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Drive-By Cyber Attacks: How to Stay Safe from These Nasty Computer Threats

Posted October 06, 2016 by Lynn Brown



Drive-by cyber attacks are some of the nastiest information security threats in cyberspace today.

A drive-by attack is the unintentional download of a virus or malicious software (malware) onto your system.

While social engineering is sometimes involved (a computer user is lured into clicking on a link that takes them to an infected or malicious website set up by criminals), increasingly, a 'drive-by-download' occurs just because someone visits a legitimate website that has been unknowingly compromised by hackers.

What happens is that malware is hidden in the website’s content. According to a blogger at informationsecuritybuzz.com, the person’s computer is infected through a popup or ad, or by being redirected to another infected site. The newly installed software can steal confidential information, or if it is ransomware, it can encrypt important data – unless a ransom is paid.

Drive-by attacks are understandably a worrisome part of cyber crime, and one of the reasons the costs continue to rise.

As reported in a Forbes.com story, research has projected cyber crime costs to reach $2 trillion globally by 2019, which is almost four times the estimated cost of breaches in 2015.

In the article, cyber crime was referred to as one of the greatest threat to every company in the world.

What can an organization do to reduce these computer security threats?

  • Put the right technology in place. A drive-by attack will usually take advantage of a browser, app, or operating system that is out of date. Update equipment regularly with the latest security patches and script blocking plug-ins as well as malware and virus detection.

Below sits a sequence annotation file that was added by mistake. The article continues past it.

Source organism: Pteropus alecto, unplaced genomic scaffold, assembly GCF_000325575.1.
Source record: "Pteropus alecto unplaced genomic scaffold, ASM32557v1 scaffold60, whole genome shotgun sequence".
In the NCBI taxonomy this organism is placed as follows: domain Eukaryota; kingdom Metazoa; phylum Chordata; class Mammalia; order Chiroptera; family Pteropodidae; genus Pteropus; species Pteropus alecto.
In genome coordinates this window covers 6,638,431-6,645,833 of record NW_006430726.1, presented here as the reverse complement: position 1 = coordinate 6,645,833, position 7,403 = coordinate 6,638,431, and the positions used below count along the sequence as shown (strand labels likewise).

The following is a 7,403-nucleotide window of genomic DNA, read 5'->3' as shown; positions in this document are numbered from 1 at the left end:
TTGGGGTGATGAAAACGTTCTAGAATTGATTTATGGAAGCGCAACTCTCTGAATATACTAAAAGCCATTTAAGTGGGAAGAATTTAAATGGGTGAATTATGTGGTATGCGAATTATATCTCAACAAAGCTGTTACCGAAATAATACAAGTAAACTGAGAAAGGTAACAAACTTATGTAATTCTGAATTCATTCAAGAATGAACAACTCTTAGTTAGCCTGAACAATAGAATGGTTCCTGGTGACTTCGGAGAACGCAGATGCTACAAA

• Provide on-going security best practices training for employees. Educate remote workers especially about protecting business devices and information outside of the workplace. Consider a policy to prevent employees from installing devices onto equipment at home – home printers for example – to reduce the risk of an attack.
  • Encourage good password hygiene at the office and at home. Passwords protect hard drives and other devices. They protect the office network but also the pathways that are created to the office by mobile workers.
  • Experts recommend segmenting the company’s network so everyone is not running on the same server. If an infection occurs, it won’t be able to spread throughout the entire workplace.
  • Introduce a culture of security in your organization. This should include security policies and procedures, and the promotion of security best practices from the top down. Different aspects of a workplace should embed security policies - so that security behavior becomes a part of everyone's job. A Clean Desk Policy is a good example.
  • Take a risk management approach to document management, and protect confidential information from creation to destruction. Back-up data on external hard-drives that are not left connected to the network. Securely destroy information that is no longer needed. Partner with an information destruction company that provides a chain of custody including on or off site destruction of both paper and hard drives and e-media.

Document security best practices go a long way in protecting an organization from information thieves.


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